Wow Your Customer with a Digital and Physical Store Experience

by Alexis Cruzzavala

Digital ExperienceThe line between physical stores and ecommerce retailers has begun to blur. Digitally native companies like beauty subscription service BirchBox are opening up shop in trendy neighborhoods across the country, while classic brick-and-mortar retailers like Audi are incorporating digital tools into their showrooms. Yet, with the rise of “phygital retail” and “clicks-and-mortar,” offering a memorable customer experience is still a hurdle all companies face – from Fortune 500 to Mom and Pop Shops. In this new digitally enhanced world, how can retailers wow customers when they walk through the doors?

Provide hands-on experiences with your brand. Physical locations are ripe with opportunities to help your customers experience your brand image and story in ways that complement a digital presence. From the design of your store to your website, the moment you connect with a customer is an opportunity to connect your brand story with their personal story, cultivate buzz and excitement around your brand, and increase brand loyalty with existing customers. Warby Parker, for example, connects to customers both digitally and physically. While the company offers a home try-on option through their website, they also display their company story alongside their products and display books in their store to reinforce the connection between their glasses and a love for reading. To take it one step further, they once took over part of the New York Public Library’s iconic Rose Main Reading Room in a “hush mob.”

Personalize the customer experience. Part of providing hands-on experiences with your store is tailoring each customer experience to create memorable and unique moments. Personalization also helps customers understand the purpose and promise of your product relative to their lives. The use of profiles and 08Apple’s iBeacon technology is one way of delivering customized service: from recommendations when customers approach areas of the store to notifications of sale and popular items. Another way to deliver customized service is to help orient customers to your products. The ASPCA, for example, uses a program called “Meet Your Match” which creates pet personas to help potential pet owners figure out which pet personality is best for them. Personalization is also a useful way of gathering data and feedback from your customers in a way that online tools cannot yet. Sephora recently introduced Color IQ, an in-store device they created with Pantone to pinpoint a customer’s skin color in relation to foundation products. Armed with their appropriate shade, customers can more easily navigate in-store options and retailer recommendations online.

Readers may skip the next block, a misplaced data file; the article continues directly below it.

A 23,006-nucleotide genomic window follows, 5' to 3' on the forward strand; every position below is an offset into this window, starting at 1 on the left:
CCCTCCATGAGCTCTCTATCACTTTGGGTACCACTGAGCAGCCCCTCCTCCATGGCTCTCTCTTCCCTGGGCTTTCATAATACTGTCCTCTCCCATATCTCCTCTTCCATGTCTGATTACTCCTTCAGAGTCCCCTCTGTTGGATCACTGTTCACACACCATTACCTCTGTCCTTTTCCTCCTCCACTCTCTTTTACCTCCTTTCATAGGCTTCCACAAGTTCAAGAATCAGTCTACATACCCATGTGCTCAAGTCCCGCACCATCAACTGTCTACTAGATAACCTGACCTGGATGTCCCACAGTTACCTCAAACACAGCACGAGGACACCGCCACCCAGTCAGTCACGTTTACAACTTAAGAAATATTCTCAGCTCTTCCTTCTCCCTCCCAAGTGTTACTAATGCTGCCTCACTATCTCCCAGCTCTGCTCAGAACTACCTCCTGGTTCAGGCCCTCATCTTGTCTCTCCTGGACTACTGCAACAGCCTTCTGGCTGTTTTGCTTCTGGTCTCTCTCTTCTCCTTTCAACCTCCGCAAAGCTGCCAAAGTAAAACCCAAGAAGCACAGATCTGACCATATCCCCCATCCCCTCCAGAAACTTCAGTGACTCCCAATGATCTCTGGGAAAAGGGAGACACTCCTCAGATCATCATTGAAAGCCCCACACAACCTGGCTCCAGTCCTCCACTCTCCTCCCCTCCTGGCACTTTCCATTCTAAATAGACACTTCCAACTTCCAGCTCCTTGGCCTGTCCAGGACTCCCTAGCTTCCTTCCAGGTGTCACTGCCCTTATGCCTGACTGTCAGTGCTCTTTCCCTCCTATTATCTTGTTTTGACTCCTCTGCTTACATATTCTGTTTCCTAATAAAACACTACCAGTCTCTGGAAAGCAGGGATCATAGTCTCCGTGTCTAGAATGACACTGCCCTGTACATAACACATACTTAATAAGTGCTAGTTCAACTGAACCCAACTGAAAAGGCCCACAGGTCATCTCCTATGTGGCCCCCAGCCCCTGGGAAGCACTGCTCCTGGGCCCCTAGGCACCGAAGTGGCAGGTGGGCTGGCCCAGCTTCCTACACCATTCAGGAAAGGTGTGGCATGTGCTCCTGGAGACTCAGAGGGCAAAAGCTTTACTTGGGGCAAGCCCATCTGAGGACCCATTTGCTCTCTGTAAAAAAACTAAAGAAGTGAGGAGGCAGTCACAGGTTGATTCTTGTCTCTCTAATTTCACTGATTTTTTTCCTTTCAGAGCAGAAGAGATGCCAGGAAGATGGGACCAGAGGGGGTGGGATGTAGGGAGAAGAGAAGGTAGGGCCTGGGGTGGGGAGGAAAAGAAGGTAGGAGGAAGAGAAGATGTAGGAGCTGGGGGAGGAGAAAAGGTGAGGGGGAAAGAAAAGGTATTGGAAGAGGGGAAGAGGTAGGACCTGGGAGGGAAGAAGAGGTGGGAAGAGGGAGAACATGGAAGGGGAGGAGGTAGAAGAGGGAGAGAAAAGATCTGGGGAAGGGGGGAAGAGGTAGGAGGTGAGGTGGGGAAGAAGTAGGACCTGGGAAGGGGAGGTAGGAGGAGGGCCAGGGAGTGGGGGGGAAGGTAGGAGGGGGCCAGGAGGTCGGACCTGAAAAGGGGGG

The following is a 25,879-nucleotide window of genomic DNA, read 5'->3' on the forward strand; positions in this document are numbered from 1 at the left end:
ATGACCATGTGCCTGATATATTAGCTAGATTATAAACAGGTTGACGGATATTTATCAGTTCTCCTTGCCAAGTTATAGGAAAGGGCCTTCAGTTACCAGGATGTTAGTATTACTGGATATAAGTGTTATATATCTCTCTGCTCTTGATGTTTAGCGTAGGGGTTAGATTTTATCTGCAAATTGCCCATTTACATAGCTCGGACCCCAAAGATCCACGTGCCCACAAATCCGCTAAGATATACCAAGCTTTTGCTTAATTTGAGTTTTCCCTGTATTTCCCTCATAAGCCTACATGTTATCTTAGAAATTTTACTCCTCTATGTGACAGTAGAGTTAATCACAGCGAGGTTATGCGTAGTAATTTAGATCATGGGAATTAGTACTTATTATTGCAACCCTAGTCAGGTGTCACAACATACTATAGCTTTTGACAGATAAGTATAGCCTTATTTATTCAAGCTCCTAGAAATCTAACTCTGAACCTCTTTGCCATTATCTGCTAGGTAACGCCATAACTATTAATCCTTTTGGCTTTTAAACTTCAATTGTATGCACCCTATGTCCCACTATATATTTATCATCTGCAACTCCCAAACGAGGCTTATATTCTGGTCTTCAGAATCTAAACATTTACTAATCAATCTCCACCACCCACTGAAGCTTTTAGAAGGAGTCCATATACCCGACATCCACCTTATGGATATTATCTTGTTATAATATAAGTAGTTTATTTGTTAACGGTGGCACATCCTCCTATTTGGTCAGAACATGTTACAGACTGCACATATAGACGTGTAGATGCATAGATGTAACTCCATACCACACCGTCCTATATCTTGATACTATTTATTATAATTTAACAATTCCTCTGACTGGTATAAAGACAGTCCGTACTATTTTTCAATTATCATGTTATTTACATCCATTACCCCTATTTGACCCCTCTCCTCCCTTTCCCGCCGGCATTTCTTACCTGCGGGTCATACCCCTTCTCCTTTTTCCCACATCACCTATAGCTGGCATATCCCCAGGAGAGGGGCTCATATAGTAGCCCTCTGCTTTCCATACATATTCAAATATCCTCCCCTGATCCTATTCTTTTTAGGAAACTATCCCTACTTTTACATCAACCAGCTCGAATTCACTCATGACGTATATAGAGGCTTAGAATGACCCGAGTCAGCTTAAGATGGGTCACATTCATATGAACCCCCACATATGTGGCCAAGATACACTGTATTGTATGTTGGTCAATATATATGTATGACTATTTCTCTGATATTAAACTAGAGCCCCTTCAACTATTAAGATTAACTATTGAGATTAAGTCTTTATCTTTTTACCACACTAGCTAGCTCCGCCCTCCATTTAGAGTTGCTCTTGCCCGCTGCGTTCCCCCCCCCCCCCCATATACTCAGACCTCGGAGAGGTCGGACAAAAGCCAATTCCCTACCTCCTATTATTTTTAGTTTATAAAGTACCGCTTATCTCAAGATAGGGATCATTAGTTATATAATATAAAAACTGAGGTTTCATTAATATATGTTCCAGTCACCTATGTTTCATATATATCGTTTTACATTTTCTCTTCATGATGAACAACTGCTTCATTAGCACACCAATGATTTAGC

Digital StoreShowcase more of your product. While a digital presence may simplify the shopping experience for many customers, physical locations should capitalize on the opportunities unavailable online. In stores, customers can touch, smell, hear, and even taste your product. Audi showrooms, for example, use the virtual reality tool Oculus Rift to help customers imagine what their customized car could look like. Similarly, for the release of the new electric LiveWire motorcycle, Harley Davidson let customers “test drive” the bike in store by bolting down the bike, letting customers hit the gas and hear the unique LiveWire engine sound, and even feel their hair blowing in the wind with the help of a large fan. Though physical stores are limited by their capacity to hold inventory, they can use digital to work around this constraint. Both Burberry and Rebecca Minkoff showcase additional products through interactive digital displays of their online offerings and runway styles.

Provide complementary services alongside your product. Many times, customers need a hand in imagining how a product will fit into their life. By offering complementary services alongside your product, customers learn the ins and outs of the product and the services themselves may attract a new customer group. BirchBox, the cosmetic subscription service that started online, offers a suite of beauty services in the basement of their New York SoHo location. Services like nail art and make-up tutorials use the products featured in the subscription boxes to educate customers and share some tips and tricks. Italian food market Eataly also offers complementary services through a number of on-location restaurants and kitchens to showcase how the food they sell in their market can be used in meals.

Experiment with new products, brand stories, and customer segments. Small-scale experiments help retailers test out new ideas before investing too much time and money on an idea. The fresh, new idea will also generate excitement among your customers and likely garner the interest of new customers. To build momentum and awareness of its new store in New York’s SoHo, Kate Spade Saturday used a digital storefront during construction so that passersby could browse the collection and even order clothes before the store’s grand opening. To reach a new market of consumers and pay homage to their designer, Nordstrom built a pop-up store for the release of the Sarah Jessica Parker shoe line in her native New York. The pop-up allowed for a dramatic and unique reveal of a new product while helping Nordstrom set up their first store in NYC.

Whether you are moving from a digital presence to a brand new store or implementing digital tools into your physical location, creating a unique and memorable customer experience is paramount to growing brand equity and loyalty.

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